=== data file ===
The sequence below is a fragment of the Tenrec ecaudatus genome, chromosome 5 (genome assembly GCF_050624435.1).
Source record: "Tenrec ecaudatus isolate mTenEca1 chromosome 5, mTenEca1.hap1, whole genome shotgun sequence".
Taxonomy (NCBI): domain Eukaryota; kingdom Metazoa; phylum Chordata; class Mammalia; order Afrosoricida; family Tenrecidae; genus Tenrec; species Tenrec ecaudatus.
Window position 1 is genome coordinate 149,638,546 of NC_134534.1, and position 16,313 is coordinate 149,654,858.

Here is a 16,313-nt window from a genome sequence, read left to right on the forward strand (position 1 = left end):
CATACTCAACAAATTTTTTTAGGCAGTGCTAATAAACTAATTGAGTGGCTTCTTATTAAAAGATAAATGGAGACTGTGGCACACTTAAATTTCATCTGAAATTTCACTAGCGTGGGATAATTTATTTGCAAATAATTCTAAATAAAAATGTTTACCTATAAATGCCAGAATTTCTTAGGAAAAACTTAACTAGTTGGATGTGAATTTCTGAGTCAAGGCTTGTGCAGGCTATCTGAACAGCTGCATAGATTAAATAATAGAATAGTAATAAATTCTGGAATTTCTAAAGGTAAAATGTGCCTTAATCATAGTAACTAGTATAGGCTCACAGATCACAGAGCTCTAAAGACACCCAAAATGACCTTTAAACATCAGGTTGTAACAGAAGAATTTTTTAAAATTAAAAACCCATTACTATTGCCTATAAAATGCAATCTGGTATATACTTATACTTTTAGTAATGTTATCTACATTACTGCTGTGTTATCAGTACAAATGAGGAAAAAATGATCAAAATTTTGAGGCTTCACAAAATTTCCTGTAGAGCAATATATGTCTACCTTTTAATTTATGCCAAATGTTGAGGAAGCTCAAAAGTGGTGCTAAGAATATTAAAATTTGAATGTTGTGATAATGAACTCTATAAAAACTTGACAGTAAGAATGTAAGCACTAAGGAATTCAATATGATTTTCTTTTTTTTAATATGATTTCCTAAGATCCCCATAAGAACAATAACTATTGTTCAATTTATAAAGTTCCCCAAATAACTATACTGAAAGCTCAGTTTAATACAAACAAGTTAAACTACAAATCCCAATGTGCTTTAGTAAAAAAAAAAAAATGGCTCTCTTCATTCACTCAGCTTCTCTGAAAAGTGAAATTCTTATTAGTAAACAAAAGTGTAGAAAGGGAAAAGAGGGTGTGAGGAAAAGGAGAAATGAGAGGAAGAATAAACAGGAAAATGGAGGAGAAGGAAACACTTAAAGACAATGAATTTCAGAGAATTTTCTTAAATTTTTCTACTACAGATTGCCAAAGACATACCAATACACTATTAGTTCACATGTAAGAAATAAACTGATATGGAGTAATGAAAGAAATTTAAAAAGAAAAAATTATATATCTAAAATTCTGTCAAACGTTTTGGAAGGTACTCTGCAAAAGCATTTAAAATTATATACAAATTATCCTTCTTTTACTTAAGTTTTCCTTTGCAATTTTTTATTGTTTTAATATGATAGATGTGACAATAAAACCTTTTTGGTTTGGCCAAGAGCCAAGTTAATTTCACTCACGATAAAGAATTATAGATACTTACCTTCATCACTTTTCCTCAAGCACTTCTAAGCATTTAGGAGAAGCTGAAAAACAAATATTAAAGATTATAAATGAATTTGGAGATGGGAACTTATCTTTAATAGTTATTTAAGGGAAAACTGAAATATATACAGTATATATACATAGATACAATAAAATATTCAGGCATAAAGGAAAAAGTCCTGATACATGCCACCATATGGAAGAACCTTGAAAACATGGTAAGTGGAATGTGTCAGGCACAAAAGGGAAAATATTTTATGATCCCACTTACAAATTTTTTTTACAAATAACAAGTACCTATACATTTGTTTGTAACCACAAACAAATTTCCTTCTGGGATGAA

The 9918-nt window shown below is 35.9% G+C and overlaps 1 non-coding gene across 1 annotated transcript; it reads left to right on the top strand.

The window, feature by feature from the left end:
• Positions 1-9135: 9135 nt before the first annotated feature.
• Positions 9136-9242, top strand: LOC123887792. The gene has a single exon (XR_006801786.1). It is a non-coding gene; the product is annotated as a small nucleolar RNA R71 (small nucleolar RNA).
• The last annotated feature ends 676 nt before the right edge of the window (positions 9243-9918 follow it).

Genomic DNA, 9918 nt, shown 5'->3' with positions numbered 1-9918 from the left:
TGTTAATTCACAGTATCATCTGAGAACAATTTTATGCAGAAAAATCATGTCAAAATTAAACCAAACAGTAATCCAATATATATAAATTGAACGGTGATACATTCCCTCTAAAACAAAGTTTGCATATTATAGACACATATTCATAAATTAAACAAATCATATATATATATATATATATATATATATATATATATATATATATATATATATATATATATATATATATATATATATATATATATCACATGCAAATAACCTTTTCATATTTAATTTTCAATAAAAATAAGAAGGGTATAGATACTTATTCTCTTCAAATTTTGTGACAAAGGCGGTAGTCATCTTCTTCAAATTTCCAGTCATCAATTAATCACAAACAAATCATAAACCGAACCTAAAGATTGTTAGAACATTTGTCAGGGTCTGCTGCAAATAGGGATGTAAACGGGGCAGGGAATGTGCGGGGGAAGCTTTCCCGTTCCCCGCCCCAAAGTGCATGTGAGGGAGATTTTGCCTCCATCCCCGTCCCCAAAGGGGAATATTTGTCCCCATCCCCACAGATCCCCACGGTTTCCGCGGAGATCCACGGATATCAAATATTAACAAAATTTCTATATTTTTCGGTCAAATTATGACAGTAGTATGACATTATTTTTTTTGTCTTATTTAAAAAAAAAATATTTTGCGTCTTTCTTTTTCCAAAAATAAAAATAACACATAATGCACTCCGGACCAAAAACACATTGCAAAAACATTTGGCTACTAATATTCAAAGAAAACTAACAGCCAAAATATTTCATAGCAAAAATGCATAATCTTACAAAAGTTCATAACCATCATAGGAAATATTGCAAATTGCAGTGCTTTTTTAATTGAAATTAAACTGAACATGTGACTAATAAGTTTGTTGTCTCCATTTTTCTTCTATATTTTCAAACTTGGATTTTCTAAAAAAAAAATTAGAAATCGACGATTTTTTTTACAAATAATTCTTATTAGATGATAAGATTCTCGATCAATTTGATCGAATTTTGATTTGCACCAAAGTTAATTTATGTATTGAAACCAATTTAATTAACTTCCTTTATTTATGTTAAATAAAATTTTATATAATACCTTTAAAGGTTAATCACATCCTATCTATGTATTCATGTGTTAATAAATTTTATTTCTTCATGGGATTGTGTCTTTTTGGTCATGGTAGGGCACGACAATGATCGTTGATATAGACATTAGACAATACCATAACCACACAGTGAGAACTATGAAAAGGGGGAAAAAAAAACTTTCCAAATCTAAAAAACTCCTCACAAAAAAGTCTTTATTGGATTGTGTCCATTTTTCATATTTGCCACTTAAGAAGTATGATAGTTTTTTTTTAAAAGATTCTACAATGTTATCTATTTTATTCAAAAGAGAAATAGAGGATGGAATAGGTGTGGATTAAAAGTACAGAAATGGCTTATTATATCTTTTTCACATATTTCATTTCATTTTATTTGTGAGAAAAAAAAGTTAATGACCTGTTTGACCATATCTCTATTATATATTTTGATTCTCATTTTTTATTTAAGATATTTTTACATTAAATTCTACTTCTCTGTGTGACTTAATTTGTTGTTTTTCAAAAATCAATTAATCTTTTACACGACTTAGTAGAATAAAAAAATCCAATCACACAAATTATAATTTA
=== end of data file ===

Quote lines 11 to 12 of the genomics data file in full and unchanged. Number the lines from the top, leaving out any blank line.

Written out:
• The last annotated feature ends 676 nt before the right edge of the window (positions 9243-9918 follow it).

Genomic DNA, 9918 nt, shown 5'->3' with positions numbered 1-9918 from the left: